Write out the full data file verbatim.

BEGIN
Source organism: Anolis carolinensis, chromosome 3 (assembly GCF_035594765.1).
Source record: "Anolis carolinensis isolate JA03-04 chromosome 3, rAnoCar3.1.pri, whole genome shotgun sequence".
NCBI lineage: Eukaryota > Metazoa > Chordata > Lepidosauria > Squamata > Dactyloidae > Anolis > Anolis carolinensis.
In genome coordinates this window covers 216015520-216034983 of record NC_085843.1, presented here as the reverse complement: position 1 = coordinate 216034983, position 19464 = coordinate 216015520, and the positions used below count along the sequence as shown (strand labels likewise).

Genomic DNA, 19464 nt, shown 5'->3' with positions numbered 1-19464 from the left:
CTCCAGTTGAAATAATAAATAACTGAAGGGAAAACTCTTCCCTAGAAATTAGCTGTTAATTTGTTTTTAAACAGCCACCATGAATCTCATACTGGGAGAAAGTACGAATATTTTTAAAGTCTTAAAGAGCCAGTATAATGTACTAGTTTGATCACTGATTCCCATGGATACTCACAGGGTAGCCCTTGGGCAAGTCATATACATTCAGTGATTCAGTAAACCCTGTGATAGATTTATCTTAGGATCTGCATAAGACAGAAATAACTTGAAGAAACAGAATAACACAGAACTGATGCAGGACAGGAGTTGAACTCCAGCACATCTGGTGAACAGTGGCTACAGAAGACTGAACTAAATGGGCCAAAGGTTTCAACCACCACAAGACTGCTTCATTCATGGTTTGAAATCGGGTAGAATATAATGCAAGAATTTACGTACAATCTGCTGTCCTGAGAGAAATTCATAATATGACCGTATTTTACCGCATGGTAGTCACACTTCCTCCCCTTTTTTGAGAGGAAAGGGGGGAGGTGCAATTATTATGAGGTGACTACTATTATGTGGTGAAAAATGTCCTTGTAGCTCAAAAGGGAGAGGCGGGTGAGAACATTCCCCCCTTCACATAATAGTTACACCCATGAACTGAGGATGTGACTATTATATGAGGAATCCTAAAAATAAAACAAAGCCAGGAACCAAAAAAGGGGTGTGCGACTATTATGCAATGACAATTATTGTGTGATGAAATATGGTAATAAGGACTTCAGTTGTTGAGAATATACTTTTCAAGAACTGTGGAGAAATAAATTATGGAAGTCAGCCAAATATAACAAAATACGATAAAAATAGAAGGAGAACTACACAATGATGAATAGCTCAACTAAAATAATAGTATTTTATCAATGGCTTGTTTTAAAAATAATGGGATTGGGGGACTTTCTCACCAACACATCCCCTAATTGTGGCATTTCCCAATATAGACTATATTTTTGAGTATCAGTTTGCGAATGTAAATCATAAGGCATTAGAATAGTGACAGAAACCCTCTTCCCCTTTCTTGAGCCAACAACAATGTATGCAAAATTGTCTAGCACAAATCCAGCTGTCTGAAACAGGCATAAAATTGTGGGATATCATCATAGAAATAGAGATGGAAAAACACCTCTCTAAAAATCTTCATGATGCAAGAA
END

Source organism: Anolis carolinensis, chromosome 3 (assembly GCF_035594765.1).
Source record: "Anolis carolinensis isolate JA03-04 chromosome 3, rAnoCar3.1.pri, whole genome shotgun sequence".
NCBI lineage: Eukaryota > Metazoa > Chordata > Lepidosauria > Squamata > Dactyloidae > Anolis > Anolis carolinensis.
In genome coordinates this window covers 216015520-216034983 of record NC_085843.1, presented here as the reverse complement: position 1 = coordinate 216034983, position 19464 = coordinate 216015520, and the positions used below count along the sequence as shown (strand labels likewise).

Genomic DNA, 19464 nt, shown 5'->3' with positions numbered 1-19464 from the left:
CTCCAGTTGAAATAATAAATAACTGAAGGGAAAACTCTTCCCTAGAAATTAGCTGTTAATTTGTTTTTAAACAGCCACCATGAATCTCATACTGGGAGAAAGTACGAATATTTTTAAAGTCTTAAAGAGCCAGTATAATGTACTAGTTTGATCACTGATTCCCATGGATACTCACAGGGTAGCCCTTGGGCAAGTCATATACATTCAGTGATTCAGTAAACCCTGTGATAGATTTATCTTAGGATCTGCATAAGACAGAAATAACTTGAAGAAACAGAATAACACAGAACTGATGCAGGACAGGAGTTGAACTCCAGCACATCTGGTGAACAGTGGCTACAGAAGACTGAACTAAATGGGCCAAAGGTTTCAACCACCACAAGACTGCTTCATTCATGGTTTGAAATCGGGTAGAATATAATGCAAGAATTTACGTACAATCTGCTGTCCTGAGAGAAATTCATAATATGACCGTATTTTACCGCATGGTAGTCACACTTCCTCCCCTTTTTTGAGAGGAAAGGGGGGAGGTGCAATTATTATGAGGTGACTACTATTATGTGGTGAAAAATGTCCTTGTAGCTCAAAAGGGAGAGGCGGGTGAGAACATTCCCCCCTTCACATAATAGTTACACCCATGAACTGAGGATGTGACTATTATATGAGGAATCCTAAAAATAAAACAAAGCCAGGAACCAAAAAAGGGGTGTGCGACTATTATGCAATGACAATTATTGTGTGATGAAATATGGTAATAAGGACTTCAGTTGTTGAGAATATACTTTTCAAGAACTGTGGAGAAATAAATTATGGAAGTCAGCCAAATATAACAAAATACGATAAAAATAGAAGGAGAACTACACAATGATGAATAGCTCAACTAAAATAATAGTATTTTATCAATGGCTTGTTTTAAAAATAATGGGATTGGGGGACTTTCTCACCAACACATCCCCTAATTGTGGCATTTCCCAATATAGACTATATTTTTGAGTATCAGTTTGCGAATGTAAATCATAAGGCATTAGAATAGTGACAGAAACCCTCTTCCCCTTTCTTGAGCCAACAACAATGTATGCAAAATTGTCTAGCACAAATCCAGCTGTCTGAAACAGGCATAAAATTGTGGGATATCATCATAGAAATAGAGATGGAAAAACACCTCTCTAAAAATCTTCATGATGCAAGAA